Pope Francis has just ordered the audit of the Congregation for the Clergy. A decision that comes just as the name of the future prefect of the dicastery in charge of supervising more than 410,000 priests around the world was just announced.
The news of the next audit of the Congregation for the Clergy began to spread outside the high walls of the Leonine city during the day on June 7, 2021, when the bishop of Mondovi wrote to the priests of his diocese announcing that the sovereign pontiff had taken him aside and asked him for “a favor,” during the plenary assembly of the Conference of Bishops of Italy (CEI).
Bishop Egidio Miragoli confides that he was taken “by surprise” when the Argentinian pontiff summoned him to St. Martha’s House on June 3, to ask him to make a visitation “in his name” to the dicastery in charge of watching over the Catholic priesthood.
The prelate from northern Italy specifies that his mission - scheduled to last about a month - will consist of meeting individually the thirty or so members of the Congregation for the Clergy - twenty-seven clerics and two lay people - and of submitting a report on the pope's office.
The news comes on the eve of the departure of the current prefect of the congregation, Italian Cardinal Beniamino Stella: the name of his successor, Korean Lazzaro You Heung-sik, was also announced by the Holy See on June 11.
This way of proceeding is reminiscent of a similar visit to the Congregation for Divine Worship and the Discipline of the Sacraments last March. Here too, the prefect of the dicastery was about to be replaced, having reached the age limit prescribed by canon law.
But the resemblance ends there. If the former patron of Divine Worship, Cardinal Robert Sarah, was presented as a man more committed to the ideas of Pope Benedict XVI than to those of Francis, it is not quite the same situation for the current prefect of the clergy.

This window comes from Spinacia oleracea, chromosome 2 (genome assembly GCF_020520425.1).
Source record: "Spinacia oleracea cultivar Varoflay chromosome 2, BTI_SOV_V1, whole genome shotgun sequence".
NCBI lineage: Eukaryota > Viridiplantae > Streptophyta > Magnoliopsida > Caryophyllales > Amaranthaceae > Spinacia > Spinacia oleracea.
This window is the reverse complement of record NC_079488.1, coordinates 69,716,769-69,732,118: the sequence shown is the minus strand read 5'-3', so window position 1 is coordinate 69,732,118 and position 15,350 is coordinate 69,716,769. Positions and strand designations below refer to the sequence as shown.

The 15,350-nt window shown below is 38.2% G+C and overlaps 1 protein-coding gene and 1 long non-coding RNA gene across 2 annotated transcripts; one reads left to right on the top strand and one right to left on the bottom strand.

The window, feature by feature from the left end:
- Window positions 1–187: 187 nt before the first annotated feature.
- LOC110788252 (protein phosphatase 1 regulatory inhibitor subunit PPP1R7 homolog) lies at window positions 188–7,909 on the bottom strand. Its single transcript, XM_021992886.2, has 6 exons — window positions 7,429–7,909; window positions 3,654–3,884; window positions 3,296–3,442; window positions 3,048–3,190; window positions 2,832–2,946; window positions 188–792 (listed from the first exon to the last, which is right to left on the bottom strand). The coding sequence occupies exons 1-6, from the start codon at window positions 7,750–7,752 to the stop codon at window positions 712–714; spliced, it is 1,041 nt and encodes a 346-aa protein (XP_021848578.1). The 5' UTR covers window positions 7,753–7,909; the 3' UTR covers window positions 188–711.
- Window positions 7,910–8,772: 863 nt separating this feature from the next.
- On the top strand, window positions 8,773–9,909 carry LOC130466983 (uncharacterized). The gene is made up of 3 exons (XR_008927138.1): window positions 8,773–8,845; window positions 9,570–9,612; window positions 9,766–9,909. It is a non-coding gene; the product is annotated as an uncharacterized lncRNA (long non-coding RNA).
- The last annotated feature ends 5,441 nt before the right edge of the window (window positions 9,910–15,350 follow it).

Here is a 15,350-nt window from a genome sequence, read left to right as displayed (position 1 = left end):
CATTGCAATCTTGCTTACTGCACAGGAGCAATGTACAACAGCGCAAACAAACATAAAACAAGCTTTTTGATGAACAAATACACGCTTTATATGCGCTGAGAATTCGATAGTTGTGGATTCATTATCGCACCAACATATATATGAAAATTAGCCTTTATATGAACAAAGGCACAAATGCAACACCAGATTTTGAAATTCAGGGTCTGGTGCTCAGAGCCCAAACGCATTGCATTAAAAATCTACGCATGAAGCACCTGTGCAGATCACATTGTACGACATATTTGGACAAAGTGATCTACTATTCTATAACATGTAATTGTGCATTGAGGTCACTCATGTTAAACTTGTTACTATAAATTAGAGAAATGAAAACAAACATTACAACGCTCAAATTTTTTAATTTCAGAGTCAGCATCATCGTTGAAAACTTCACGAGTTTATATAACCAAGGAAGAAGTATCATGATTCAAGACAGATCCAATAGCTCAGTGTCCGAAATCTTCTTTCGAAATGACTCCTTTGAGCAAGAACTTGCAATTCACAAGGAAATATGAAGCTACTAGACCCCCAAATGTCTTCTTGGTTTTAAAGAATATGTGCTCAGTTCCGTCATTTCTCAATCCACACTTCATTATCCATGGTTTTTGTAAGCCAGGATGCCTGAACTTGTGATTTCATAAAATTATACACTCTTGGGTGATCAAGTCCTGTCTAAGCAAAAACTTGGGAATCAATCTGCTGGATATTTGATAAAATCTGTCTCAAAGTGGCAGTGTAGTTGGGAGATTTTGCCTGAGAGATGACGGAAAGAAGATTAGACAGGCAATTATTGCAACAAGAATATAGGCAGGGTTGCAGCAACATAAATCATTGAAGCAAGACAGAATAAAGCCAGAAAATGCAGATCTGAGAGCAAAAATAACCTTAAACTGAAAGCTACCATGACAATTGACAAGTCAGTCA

In September 2013, a few months after his election, the new pope transferred the conservative Mauro Piacenza to the Apostolic Penitentiary: which can be translated, in the language used by the Vatican as a “first class burial.”
In his place, was appointed a man from his inner circle, Bishop Beniamino Stella, a prelate trained at the school for Roman diplomats, and who, according to the Vaticanist Marco Tossati, would have quickly “purged” his new dicastery of all its “Ratzingerian” members.
After reaching the canonical age of retirement, Cardinal Stella will even see his mandate extended for another five years: a longevity that speaks volumes about the role played by the high prelate on the political chessboard of the current pontificate.
The choice of Bishop Miragoli to carry out the audit of the Congregation for the Clergy raises questions at first glance, because the prelate has not been particularly noted so far as belonging to the inner circles at St. Martha’s.
But, in his favor, our man has been an eminent professor of Canon Law, and, since 2019, a member of the college for the examination of appeals in delicta graviora matters – i.e., reserved delicts, the most serious crimes committed by clerics - on behalf of the Congregation for the Doctrine of Faith (CDF).
Be that as it may, this second audit illustrates one of the many facets of the “Francis style,” and probably demonstrates the will of the Roman pontiff to exercise more control over a Roman Curia which has accustomed him to much turmoil in the eight years of his pontificate.